If you had asked why we don’t say “North Las Vegas Boulevard,” the answer would have been obvious. There is a city called North Las Vegas, and, sorry, it doesn’t get to have naming rights on our most famous boulevard. Plus, if there were a “South Las Vegas Boulevard,” people might think there’s such a thing as South Las Vegas. To avoid this confusion, we just put the “north” and the “south” after the “Boulevard.” Saying “South Las Vegas Boulevard” marks you as an outsider; it’s like pronouncing the name of the state “Ne-vaw-duh.”
What should we do about our water problem?
I think we should write a list of rules that apply primarily to individual water consumption, create a snitching program where people can anonymously report their neighbors’ inappropriate sprinkler use or car washing, and spend a lot of money to convince folks that having lush lawns, swimming pools and green trees is terribly inappropriate. We shouldn’t try to place restrictions on our growth, of course, because why do that when 2 million residents can live half comfortably as 1 million—even as the 40 million people who visit us relax among lush lawns, fountains, swimming pools and golf courses? Water problem? Who, me?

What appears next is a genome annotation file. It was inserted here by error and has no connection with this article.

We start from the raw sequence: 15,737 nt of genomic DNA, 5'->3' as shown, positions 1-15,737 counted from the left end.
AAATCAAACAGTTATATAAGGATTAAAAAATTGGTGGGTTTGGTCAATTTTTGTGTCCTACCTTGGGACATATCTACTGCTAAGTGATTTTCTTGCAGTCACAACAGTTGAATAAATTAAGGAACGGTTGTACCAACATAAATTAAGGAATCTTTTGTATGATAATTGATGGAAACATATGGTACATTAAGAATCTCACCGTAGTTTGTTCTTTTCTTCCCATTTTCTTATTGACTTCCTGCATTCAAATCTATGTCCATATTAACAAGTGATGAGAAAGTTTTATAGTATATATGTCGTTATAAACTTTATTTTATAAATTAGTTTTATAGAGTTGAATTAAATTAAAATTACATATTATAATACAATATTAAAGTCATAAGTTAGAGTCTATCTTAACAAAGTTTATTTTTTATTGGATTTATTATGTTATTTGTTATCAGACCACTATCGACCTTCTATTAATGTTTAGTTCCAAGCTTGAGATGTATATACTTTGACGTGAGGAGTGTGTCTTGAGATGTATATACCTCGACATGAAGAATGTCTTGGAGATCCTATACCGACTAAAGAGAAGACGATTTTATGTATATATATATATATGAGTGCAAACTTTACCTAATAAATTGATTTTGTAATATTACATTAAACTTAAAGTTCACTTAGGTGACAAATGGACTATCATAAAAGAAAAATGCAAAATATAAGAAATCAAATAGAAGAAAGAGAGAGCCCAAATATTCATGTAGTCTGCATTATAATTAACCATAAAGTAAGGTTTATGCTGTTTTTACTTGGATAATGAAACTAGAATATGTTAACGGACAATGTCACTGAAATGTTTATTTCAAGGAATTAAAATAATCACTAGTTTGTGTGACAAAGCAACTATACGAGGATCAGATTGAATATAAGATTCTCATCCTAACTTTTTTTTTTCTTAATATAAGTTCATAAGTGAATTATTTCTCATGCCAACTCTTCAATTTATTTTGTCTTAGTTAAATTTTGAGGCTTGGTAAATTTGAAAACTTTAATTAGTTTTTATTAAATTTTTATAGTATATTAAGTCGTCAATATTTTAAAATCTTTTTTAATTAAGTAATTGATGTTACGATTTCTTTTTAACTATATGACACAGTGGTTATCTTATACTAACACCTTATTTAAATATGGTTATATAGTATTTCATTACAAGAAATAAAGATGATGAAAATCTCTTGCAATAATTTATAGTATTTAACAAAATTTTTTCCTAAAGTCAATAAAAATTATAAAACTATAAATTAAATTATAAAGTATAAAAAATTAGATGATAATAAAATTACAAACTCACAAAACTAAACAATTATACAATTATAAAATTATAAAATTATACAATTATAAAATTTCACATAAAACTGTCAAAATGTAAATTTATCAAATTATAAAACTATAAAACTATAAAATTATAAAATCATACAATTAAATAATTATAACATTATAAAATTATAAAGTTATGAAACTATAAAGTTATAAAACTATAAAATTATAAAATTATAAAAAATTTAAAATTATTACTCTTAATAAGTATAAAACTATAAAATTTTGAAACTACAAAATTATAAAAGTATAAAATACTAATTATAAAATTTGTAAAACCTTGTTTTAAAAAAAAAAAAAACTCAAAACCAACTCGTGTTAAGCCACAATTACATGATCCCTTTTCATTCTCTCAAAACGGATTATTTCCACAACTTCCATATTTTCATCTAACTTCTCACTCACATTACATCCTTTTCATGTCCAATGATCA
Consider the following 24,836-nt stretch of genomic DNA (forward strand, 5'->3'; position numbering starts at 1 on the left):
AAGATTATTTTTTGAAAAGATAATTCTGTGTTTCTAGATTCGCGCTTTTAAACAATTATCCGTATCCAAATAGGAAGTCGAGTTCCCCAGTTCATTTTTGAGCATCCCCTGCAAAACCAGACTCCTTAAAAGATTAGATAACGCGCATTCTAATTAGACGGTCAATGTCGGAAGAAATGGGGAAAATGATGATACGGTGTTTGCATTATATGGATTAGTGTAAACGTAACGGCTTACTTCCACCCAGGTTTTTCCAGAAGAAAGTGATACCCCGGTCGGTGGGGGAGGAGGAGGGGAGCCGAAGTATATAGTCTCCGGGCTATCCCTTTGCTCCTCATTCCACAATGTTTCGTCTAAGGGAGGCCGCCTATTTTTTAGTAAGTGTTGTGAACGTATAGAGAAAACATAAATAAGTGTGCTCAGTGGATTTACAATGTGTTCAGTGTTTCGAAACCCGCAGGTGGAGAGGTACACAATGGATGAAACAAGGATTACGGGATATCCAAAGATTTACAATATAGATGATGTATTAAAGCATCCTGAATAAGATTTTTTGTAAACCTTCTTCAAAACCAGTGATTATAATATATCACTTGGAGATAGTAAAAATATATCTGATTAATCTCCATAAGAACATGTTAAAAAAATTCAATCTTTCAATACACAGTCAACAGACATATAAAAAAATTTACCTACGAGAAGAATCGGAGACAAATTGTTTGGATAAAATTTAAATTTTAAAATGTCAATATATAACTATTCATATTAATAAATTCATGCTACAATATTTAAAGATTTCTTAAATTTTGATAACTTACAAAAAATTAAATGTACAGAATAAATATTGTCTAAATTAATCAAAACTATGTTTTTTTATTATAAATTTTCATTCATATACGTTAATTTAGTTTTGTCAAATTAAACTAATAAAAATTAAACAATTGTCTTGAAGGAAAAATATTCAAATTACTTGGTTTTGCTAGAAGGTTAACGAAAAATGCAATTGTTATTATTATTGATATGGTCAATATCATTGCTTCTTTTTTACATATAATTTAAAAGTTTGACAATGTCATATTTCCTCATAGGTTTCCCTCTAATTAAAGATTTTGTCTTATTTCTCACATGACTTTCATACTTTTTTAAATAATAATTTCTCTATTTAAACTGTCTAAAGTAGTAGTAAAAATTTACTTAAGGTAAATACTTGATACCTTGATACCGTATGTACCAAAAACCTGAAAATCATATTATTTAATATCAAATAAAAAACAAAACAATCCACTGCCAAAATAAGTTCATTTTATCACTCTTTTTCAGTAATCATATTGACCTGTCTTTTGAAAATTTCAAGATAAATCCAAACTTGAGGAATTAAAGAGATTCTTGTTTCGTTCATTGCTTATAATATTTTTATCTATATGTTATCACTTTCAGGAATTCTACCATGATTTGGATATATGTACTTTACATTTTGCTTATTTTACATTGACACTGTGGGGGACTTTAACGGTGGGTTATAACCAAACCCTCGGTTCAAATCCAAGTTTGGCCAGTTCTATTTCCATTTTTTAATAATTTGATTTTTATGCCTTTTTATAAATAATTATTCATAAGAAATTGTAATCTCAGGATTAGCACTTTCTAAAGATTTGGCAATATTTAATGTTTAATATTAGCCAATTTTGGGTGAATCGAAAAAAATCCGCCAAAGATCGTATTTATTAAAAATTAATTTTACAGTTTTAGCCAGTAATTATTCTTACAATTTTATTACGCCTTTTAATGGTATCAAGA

I’ve heard teenagers used to cruise Fremont Street. Sounds creepy.
Clearly, you come from a generation that appreciates neither car culture nor the serendipity of randomly jumping into some dude’s car just because he’s honking at you, he’s cute, and his GTO is boss. OK, when you type it out like that, maybe it does sound creepy. But yes, Las Vegans cruised Fremont Street, American Graffiti-style, for decades, peacocking in hot rods, primered hessian rattletraps, lifted 4x4s, old VWs ... just about anything that burned rubber and gas. Fremont once moved in both directions, so you could chat up the carload of cuties cruising the other direction, often stopping traffic to complete the conversation. In the 1980s, traffic was converted to one-way westbound; then in 1994, it was halted altogether for the Fremont Street Experience. Sexy car culture eventually gave way to the Prius, and people stopped their creepy cruising. Now, get back to your text-only relationship.